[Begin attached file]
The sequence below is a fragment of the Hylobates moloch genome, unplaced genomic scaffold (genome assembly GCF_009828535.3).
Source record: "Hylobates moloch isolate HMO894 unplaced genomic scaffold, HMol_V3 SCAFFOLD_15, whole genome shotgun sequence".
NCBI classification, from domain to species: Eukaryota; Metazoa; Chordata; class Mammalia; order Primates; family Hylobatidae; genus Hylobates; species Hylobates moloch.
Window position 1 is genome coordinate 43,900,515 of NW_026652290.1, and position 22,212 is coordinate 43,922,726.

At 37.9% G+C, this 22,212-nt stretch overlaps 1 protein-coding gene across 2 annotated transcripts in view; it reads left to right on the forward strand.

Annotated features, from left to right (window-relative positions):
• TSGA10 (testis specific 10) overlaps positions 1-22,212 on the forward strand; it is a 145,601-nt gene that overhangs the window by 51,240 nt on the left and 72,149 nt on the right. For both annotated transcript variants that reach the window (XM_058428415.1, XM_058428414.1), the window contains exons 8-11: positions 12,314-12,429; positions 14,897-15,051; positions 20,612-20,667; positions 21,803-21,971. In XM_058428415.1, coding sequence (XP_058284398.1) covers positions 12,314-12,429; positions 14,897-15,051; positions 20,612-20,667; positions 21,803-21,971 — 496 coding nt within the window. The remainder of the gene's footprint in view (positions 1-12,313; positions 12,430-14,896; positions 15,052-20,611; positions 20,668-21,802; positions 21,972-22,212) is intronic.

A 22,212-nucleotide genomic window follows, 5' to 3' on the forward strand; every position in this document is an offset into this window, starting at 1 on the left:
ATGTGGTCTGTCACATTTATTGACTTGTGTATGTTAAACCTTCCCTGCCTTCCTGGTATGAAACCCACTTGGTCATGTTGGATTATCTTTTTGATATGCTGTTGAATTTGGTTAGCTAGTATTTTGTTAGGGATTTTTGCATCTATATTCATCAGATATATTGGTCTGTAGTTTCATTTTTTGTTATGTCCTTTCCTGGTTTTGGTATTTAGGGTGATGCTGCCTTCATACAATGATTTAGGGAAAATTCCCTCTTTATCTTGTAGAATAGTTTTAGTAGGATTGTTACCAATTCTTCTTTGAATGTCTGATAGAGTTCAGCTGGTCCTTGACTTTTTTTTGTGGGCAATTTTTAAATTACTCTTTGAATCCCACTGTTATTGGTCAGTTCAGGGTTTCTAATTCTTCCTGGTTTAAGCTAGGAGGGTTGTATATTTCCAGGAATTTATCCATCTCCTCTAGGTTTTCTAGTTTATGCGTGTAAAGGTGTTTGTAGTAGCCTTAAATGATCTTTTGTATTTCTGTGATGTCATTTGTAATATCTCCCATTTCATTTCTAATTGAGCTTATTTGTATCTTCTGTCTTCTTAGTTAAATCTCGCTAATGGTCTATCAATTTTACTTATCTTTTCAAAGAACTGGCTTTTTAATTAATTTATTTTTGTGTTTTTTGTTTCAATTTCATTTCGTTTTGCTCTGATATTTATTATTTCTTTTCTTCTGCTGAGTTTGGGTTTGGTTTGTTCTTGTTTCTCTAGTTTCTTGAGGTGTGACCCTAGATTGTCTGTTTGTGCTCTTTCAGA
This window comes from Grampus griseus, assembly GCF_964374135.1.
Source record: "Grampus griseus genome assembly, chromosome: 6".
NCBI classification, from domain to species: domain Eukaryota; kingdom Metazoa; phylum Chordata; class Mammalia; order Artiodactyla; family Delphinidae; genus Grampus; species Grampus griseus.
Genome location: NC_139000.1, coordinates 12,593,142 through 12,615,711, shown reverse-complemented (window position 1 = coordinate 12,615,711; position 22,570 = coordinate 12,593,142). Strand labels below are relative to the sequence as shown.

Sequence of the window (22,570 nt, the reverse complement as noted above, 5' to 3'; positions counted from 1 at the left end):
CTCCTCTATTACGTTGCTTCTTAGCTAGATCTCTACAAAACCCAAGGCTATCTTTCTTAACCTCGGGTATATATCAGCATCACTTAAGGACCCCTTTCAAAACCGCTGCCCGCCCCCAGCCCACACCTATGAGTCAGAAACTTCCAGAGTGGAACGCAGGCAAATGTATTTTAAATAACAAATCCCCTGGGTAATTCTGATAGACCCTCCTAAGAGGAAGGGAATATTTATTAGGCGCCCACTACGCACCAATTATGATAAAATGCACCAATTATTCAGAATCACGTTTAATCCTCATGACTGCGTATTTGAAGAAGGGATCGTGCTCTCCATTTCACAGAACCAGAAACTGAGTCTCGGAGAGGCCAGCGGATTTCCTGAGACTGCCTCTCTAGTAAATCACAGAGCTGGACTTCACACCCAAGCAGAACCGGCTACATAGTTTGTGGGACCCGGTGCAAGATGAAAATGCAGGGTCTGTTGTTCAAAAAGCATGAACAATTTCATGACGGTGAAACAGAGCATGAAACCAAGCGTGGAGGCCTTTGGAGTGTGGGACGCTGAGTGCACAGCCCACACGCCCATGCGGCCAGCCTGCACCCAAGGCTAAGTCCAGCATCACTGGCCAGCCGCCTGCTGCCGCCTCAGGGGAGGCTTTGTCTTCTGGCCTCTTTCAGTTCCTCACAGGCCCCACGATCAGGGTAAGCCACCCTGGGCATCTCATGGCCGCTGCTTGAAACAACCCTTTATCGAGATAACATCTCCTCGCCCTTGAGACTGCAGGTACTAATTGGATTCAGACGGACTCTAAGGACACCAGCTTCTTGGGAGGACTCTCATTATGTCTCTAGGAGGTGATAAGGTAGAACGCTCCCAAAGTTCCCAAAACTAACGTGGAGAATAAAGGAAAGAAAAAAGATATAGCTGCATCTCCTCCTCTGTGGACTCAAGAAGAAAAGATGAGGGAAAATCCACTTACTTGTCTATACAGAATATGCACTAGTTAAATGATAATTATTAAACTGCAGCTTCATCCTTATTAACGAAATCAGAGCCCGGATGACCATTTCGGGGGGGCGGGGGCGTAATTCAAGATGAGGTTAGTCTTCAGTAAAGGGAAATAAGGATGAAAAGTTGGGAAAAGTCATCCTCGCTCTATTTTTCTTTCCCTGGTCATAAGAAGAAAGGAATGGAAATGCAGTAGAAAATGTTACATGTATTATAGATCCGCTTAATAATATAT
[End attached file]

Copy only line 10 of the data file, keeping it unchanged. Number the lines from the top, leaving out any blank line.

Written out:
This window comes from Grampus griseus, assembly GCF_964374135.1.